Tuesday was a rainy overcast day. A bit like my mood. After 17 years I was going back to see Dr Ian Farey, a cervical spine surgeon. I caught the train to Chatswood after work and became lost wandering around the labyrinth jumble of Chatswood in search of his rooms. What an ugly, overcrowded concrete monstrosity Chatswood has become. Too many people struggling to find a square inch to stand on, where the noodle shop reigns ubiquitous. Tomorrow’s slum?
Try to find someone in Chatswood who speaks English and will give directions. Good luck. I eventually found the medical centre in the same arcade as it was all those years ago. I screwed up my courage. Got in the lift, same lift, as before. Reception same as I remember. Because of the hour, there was no one else in the cavernous waiting room. All was quiet. Farey emerged at 5.30pm pretty much as I remembered him all those years ago.
Last time I saw him he had smashed himself in a skiing accident and was fearful he would not be able to operate again. He said that though he was severely impaired and had developed osteoporosis and arthritis in his injured shoulder, he could still operate. He has cut back to 3 days a week in the interval since I’ve seen him last.
I went through all the symptoms as he looked over my old file. He thinks it’s the same injury as before only at c6/c7 not c7/T1. I might need more surgery as the pain in my arm is persisting. MRI/x ray/CAT scan, here I come.
I asked him why I was left a cripple after the last procedure and he said he didn’t know.
“You were very unlucky,” he said.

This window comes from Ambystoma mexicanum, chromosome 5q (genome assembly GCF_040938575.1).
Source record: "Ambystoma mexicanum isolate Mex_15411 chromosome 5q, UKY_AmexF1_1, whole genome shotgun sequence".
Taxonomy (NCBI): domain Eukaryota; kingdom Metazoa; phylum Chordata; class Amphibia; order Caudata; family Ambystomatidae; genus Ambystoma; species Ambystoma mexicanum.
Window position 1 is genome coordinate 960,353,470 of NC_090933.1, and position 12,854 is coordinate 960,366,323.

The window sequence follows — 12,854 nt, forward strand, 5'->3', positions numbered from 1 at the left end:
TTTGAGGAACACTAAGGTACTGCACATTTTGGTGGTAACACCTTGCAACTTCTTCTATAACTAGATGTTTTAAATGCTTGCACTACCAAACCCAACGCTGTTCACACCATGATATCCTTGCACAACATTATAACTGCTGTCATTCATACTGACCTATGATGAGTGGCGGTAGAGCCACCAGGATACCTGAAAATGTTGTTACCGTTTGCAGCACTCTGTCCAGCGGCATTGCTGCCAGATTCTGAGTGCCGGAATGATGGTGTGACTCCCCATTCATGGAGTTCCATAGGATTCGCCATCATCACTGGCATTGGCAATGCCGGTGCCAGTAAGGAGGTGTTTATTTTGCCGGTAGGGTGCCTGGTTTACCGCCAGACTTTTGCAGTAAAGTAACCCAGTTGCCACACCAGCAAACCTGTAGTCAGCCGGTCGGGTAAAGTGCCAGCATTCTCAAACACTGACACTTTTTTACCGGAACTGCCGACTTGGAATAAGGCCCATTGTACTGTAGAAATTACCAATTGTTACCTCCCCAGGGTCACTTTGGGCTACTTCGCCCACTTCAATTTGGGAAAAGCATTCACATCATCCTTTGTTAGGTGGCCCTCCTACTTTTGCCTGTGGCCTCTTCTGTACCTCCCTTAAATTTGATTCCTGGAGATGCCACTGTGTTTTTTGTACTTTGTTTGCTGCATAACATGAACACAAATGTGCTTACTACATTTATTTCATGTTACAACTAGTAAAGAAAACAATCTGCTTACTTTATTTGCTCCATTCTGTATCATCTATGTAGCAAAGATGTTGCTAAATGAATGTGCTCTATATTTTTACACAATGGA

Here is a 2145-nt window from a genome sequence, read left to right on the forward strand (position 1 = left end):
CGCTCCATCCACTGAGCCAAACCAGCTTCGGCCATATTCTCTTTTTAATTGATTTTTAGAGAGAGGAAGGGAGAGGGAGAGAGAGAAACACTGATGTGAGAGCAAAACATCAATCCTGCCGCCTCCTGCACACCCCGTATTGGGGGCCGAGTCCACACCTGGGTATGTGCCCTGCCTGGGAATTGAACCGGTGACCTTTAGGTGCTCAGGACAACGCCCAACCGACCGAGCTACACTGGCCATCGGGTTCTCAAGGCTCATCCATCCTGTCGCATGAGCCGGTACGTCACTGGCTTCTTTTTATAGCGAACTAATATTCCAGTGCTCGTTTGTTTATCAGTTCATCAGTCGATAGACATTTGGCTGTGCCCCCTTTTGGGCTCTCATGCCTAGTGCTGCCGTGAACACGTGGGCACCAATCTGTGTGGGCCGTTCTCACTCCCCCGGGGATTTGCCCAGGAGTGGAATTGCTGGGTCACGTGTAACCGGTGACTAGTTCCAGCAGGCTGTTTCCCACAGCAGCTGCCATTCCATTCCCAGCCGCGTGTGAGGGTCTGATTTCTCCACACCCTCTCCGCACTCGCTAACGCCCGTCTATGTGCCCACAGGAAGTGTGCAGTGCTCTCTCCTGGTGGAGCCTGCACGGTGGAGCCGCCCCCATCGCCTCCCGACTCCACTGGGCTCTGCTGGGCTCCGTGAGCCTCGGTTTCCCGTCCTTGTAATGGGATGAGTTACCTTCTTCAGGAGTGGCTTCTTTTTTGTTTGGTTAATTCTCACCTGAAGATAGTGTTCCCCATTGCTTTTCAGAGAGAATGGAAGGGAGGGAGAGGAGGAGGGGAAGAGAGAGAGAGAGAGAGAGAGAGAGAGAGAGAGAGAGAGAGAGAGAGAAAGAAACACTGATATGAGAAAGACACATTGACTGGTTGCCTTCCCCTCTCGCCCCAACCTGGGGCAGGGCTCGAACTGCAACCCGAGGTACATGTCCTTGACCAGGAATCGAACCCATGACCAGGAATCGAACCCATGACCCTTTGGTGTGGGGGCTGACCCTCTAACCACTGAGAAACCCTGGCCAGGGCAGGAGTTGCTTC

“Thanks, but that doesn’t help me much,” I replied.
“I’ve never had a patient, before or since, that responded to this procedure in the way you did,” he added. This only made me feel worse.
He was surprised that I didn’t have a tendon transplant to fix my hand.
I didn’t do this because the surgery last time left me so debilitated. I couldn’t endure the pain of more surgery. I was actually starting to seethe. This was irrational, particularly as I don’t know exactly what has happened to me. And there is no sense getting angry over something that happened 17 years ago. An urge to blame him for what happened assailed me. This is pointless. Nevertheless, if he had made a mistake, I wish he’d admit it. That would make it easier to bear. I asked him again what happened and he didn’t know.
I inquired how he filled in his time when he wasn’t working full time and couldn’t ski. He has developed a passion for photographing rock stars and music performers on stage. He dug out his iPad and showed me a few. He’s a very good photographer. I admired his resilience as life had curtailed his career but he picked himself up, found a new avenue for fulfilment and successfully pursued it. As a keen photographer I immediately recognised his talent, particularly with light. Resilience is an admirable quality in anyone.
“Based on how my body functions and feels, I’ve never healed completely from the last procedure, ” I thought uncharitably, as he showed me the photographs. He is a world renowned surgeon. It’s not his fault. It’s just the process. I’ll probably never know what happened.
Anyway it’s done. My heart is stained with anger but I cant do anything about it now. John Prine’s ringing words from Bruised Orange (Chain of sorrow) played in my head as I descended the lift.
But it don’t do no good to get angry,
So help me I know
For a heart stained in anger grows weak and grows bitter
You become your own prisoner as you watch yourself sit there
Wrapped up in a trap of your very own chain of sorrow
Ah, the chain of sorrow. Peak hour at 6pm in the rain at Chatswood station is still as shitty as it was in 1998. Chatswood as urban dystopia. Who ever invented the word was standing outside the station at peak hour.